John Franklin-Myers [608x342]
John Franklin-Myers [608x342] (Credit: Vincent Carchietta/USA TODAY Sports)

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ENGLEWOOD, Colo. -- Of all of the things the Denver Broncos did during the draft weekend last month, perhaps the most impactful move that also filled one of the team's biggest needs came rolling under the radar.

On the relatively quiet Day 3, the Broncos sent a 2026 sixth-round draft pick to the New York Jets for defensive end John Franklin-Myers. And as the Broncos move through the final stages of their offseason program, it's already clear Franklin-Myers will be worth plenty more than a late-round draft pick two years from now.

"I play with an effort and physicality that people are not willing to match,'' Franklin-Myers said following an OTA practice last week. "It's just how I am and how I was designed. The challenge is to come here and continue to do that. I'm going to do that because that's just how I am built. ... It's understanding the strengths and weaknesses of the defense and what I can do to help that. I just want to be a part of it.''

If things go the way he and the Broncos want, Franklin-Myers, who won a Super Bowl ring as a Los Angeles Rams rookie in 2018, will be a mainstay in the Broncos' defense.

Even with a late-season run when it was among the league's best in scoring defense, Denver exited the season knowing it needed more in run defense and physicality overall.

The Broncos surrendered at least 170 yards rushing in six games last season and finished 21st in sacks. When the Jets made a late-March trade for Haason Reddick and felt they no longer had room for Franklin-Myers' contract, the Broncos saw opportunity and significant need converge nicely.

"Each year, consistently you saw the numbers,'' Broncos coach Sean Payton said. "It was kind of like you couldn't even imagine how close they were [each year]. Now it came through power rush, bull rush or took an edge ... I would say when you grade or look at his pressure statistics over the last four years or five years ... they're very consistent across the board. So you see a very consistent player.''

"For three straight years he has not missed a game, and four straight years of 54-plus pressures,'' Broncos general manager George Paton said during the draft weekend. "He can play all down the line of scrimmage. The one thing that sticks out on tape is the relentless motor this guy plays with.''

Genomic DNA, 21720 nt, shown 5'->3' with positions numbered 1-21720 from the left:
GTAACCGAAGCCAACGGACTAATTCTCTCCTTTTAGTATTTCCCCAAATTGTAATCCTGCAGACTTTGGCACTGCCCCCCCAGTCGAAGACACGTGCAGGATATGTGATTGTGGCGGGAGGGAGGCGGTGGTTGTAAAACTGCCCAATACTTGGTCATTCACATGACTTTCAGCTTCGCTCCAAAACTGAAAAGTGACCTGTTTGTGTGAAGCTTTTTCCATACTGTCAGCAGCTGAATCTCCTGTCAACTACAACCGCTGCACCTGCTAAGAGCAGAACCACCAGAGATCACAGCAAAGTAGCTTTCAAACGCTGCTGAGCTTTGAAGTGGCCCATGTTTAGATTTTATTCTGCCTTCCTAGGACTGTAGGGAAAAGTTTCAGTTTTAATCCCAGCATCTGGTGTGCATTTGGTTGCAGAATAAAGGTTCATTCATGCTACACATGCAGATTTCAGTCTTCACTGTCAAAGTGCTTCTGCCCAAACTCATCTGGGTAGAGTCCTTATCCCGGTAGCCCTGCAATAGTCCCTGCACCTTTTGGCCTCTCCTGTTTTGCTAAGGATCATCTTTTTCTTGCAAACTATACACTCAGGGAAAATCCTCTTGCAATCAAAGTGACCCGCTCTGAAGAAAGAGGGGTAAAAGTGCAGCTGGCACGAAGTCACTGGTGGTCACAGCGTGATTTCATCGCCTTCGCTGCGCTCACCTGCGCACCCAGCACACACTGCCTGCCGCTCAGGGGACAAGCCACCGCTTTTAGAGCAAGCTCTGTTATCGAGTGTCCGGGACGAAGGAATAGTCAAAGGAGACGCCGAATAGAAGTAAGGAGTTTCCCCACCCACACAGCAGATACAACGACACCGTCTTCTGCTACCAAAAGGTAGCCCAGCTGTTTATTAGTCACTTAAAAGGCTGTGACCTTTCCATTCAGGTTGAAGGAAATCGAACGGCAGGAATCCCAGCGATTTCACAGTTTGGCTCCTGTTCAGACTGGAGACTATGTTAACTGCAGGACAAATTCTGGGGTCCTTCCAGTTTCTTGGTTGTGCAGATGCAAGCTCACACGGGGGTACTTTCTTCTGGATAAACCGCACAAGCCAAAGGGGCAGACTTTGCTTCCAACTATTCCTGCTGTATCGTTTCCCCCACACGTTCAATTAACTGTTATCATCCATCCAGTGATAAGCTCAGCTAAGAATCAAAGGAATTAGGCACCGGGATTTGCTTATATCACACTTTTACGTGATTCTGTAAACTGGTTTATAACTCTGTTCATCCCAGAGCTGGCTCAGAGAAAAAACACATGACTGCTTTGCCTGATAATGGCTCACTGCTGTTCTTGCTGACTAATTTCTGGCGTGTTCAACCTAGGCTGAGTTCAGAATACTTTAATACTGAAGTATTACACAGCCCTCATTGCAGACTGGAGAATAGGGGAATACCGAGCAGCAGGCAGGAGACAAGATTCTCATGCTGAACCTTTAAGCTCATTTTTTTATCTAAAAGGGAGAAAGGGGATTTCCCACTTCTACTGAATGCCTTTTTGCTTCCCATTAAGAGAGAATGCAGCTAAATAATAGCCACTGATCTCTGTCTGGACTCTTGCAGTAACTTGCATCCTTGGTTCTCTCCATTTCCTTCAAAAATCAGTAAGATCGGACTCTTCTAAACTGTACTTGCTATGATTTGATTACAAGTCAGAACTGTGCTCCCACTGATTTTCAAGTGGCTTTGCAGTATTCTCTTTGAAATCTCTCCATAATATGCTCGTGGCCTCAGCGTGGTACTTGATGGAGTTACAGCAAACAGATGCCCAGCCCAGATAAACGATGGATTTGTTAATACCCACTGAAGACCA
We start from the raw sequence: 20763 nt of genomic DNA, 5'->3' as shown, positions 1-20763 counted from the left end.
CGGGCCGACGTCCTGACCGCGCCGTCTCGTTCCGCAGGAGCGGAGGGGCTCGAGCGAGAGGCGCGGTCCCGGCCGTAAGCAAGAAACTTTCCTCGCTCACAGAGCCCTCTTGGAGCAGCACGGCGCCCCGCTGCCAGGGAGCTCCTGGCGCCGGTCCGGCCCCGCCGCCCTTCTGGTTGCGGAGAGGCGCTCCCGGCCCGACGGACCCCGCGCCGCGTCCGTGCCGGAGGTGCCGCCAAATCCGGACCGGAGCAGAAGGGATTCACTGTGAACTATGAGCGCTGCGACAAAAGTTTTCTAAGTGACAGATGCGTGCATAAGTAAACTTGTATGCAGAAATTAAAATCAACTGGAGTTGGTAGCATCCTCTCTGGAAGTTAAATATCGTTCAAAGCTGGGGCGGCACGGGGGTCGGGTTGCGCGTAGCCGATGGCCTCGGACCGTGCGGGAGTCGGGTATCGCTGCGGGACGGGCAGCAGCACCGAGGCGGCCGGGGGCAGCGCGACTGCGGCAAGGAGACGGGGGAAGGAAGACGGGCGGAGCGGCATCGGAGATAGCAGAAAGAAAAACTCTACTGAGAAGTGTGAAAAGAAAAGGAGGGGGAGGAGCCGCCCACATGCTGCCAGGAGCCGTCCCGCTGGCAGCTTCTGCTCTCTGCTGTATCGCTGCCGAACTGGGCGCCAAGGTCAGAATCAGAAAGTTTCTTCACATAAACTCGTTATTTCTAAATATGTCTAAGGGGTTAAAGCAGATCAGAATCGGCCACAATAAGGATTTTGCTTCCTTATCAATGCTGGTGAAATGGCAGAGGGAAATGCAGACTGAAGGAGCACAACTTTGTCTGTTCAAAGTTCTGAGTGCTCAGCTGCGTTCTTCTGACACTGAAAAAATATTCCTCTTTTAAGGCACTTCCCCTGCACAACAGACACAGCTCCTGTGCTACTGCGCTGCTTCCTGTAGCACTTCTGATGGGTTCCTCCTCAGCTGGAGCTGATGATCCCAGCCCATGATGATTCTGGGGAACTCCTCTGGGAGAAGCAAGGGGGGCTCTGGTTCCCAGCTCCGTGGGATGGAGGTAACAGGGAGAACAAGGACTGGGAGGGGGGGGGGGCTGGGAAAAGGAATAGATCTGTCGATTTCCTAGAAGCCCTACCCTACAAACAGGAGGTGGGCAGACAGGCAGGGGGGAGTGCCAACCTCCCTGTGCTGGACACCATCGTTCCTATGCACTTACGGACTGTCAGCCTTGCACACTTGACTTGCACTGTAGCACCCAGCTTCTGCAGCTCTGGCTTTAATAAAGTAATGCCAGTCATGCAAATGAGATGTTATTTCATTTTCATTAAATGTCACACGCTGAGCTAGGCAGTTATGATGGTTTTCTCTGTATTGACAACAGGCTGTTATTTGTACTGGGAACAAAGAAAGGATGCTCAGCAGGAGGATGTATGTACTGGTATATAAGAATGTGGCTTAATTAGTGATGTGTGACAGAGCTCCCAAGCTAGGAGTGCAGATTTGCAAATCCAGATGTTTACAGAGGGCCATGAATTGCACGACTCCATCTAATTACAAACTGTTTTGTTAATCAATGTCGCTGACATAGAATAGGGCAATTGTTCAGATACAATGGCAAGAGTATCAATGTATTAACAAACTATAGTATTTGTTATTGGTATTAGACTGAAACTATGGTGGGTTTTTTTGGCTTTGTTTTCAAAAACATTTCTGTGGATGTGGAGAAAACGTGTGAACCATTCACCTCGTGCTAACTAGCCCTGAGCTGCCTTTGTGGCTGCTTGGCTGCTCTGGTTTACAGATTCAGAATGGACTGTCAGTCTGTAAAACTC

As it stands in the Broncos' 3-4 look, Franklin-Myers figures to play in one of the defensive end spots, opposite Zach Allen, much of the time, with the potential to move around in some of the Broncos' specialty packages on long-yardage downs.

The Broncos' scheme varies some from the Jets', but Franklin-Myers said once the Jets cleared the way for him and his representatives to pursue a trade, his discussions with Broncos coaches, including senior defensive assistant Joe Vitt and defensive coordinator Vance Joseph, made it clear to him what his role would be in Denver.

"I just heard the vision, heard what they wanted to do for me, how I could help this team and the opportunity that was presented. ... You talk about the defense they run and putting guys in good positions, that's what I'm looking forward to," Franklin-Myers said. "I'm looking forward to going out there with them and playing physical. I talked to [the coaches] and understood what the assignment was, then I was on board. I'm locked in -- a chance to grow as a person, as a football player and as a teammate, I couldn't pass that up.''

It is part of at least a partial makeover of the defense, given the departure of linebacker Josey Jewell in free agency and the release of safety Justin Simmons. Defensive lineman Malcolm Roach, who played for Payton for two seasons with the New Orleans Saints, was included in the Broncos' limited participation in free agency, as was safety Brandon Jones, linebacker Cody Barton and cornerback Levi Wallace.

"It's new, you go to a new team and you understand that it's not just football, it's everything else outside of that,'' Franklin-Myers said. "Learning the defense, understanding where to take my shots and understanding how to help my teammates be better and how they can help me be better is the challenge. Showing up is the first step, and here I am getting the chance to work with these guys each and every day ... learn each other, understand strengths and weaknesses and grow off that, continue to push the offense and ultimately win some games when it is time.''